Monday, December 3, 2018

The purpose of journalism


Today’s Dominion Post reproduces part of an editorial from the Sydney Morning Herald commenting on an Australian philanthropist’s pledge of $100 million “to strengthen Australian journalism and help restore faith in its central role in a healthy democracy”. The editorial comments: “The challenge is not just to produce information but to package it and focus it so it has an impact on society and brings about concrete change.”

Right there, in one sentence, the left-leaning SMH demonstrates two of the besetting faults of modern journalism and the reason why public confidence in the media continues to decline. The first is the assumption that the mission of journalists is to change things – a mindset encouraged by journalism courses taught by leftist ideologues. The second is the conceit that journalists know what’s best for us.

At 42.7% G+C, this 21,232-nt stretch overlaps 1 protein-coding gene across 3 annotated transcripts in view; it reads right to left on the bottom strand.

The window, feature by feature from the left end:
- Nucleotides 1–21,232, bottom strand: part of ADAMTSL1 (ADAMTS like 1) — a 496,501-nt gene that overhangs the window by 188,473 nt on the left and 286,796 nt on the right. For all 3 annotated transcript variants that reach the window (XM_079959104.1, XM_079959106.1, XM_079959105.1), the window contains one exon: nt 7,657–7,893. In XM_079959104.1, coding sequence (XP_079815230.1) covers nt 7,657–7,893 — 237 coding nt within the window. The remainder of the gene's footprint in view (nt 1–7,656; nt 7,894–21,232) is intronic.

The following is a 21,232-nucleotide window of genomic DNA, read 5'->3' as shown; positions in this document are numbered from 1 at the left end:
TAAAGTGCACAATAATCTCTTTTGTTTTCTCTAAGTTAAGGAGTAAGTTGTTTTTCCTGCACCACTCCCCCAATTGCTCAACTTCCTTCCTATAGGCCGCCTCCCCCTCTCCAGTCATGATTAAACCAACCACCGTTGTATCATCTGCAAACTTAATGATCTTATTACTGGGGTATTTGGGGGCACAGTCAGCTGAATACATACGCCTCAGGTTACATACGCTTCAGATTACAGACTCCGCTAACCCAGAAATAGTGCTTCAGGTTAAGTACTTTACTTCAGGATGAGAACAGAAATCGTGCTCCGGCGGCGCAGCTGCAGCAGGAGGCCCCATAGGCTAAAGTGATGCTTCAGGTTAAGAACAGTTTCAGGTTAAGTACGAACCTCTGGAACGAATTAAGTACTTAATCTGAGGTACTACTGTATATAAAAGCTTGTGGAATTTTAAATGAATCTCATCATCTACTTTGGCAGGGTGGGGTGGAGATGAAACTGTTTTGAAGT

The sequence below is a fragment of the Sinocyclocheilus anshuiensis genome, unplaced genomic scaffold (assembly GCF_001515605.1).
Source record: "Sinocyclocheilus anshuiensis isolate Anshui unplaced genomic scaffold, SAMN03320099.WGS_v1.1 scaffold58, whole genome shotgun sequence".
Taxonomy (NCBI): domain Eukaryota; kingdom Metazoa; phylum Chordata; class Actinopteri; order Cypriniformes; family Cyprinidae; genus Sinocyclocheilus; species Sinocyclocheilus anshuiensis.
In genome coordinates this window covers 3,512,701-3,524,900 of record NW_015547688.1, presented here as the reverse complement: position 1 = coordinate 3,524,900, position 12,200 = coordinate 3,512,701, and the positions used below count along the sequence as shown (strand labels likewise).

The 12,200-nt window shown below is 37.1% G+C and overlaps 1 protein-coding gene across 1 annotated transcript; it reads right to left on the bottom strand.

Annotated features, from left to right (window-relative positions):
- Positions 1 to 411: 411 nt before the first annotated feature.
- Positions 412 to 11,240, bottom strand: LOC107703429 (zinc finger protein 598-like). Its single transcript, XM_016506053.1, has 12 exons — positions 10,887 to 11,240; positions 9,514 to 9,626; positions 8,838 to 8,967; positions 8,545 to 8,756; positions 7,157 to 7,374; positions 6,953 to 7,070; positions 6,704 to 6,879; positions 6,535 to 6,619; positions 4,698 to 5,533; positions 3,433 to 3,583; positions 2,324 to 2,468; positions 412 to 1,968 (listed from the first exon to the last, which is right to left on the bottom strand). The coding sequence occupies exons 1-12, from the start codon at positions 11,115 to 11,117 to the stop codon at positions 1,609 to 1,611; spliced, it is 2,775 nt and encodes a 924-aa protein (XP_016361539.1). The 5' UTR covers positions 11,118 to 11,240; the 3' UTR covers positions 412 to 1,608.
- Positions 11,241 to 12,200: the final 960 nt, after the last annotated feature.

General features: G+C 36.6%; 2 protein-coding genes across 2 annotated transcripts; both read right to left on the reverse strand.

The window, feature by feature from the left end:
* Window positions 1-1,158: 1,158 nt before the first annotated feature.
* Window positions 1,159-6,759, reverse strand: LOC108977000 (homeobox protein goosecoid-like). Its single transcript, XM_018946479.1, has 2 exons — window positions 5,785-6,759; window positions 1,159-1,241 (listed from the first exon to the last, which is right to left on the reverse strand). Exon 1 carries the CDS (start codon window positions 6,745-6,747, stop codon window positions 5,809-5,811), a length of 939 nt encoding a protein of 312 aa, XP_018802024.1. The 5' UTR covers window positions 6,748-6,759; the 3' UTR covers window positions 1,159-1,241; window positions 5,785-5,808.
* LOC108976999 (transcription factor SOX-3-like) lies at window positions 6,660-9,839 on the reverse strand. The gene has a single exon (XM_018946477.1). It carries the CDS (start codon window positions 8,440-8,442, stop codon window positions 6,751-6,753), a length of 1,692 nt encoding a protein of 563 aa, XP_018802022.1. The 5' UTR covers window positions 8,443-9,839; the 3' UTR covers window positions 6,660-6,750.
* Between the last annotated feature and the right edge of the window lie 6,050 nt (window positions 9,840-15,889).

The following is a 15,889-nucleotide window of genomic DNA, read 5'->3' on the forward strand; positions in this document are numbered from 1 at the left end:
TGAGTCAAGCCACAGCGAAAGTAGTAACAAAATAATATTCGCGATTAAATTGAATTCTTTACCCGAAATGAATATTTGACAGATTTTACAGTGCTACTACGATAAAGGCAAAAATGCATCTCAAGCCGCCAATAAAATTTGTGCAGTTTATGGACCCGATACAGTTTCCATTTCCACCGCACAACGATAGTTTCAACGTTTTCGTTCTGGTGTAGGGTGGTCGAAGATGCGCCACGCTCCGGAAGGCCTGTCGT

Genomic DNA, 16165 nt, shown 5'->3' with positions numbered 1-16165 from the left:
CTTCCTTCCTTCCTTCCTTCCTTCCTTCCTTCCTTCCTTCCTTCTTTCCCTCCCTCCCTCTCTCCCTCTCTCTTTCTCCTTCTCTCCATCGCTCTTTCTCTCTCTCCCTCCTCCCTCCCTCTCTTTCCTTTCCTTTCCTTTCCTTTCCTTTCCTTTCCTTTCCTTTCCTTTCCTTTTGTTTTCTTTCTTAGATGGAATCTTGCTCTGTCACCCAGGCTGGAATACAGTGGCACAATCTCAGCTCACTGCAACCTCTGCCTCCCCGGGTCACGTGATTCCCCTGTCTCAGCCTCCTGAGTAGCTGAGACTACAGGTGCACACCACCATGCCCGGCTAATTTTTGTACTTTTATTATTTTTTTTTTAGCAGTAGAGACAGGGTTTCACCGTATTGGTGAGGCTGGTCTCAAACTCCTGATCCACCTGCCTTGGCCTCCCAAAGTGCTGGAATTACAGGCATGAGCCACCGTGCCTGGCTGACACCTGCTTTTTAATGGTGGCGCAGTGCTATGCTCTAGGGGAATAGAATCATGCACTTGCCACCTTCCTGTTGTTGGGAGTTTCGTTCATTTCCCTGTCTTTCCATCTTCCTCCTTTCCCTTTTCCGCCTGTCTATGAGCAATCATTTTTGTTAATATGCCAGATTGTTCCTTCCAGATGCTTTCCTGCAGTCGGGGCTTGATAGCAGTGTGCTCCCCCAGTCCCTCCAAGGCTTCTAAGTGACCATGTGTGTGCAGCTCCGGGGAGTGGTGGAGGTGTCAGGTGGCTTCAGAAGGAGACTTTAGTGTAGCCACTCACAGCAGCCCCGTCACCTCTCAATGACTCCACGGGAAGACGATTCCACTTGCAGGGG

One of the best definitions of journalism that I’ve read comes from The Elements of Journalism, by Bill Kovach and Tom Rosenstiel. It defines the purpose of journalism as “to provide citizens with the information they need to make the best possible decisions about their lives, their communities, their societies and their governments”.

You’ll note there’s nothing there about promoting change. That’s a concept that has taken hold in recent decades, along with the pernicious view that objectivity is a myth and that journalists therefore have no obligation to cover issues even-handedly. The proper purpose of journalism remains as Kovach and Rosenstiel defined it – not to lead society toward the outcome that journalists think is correct, but to give ordinary people  the means to make their own decisions about what’s in their best interests.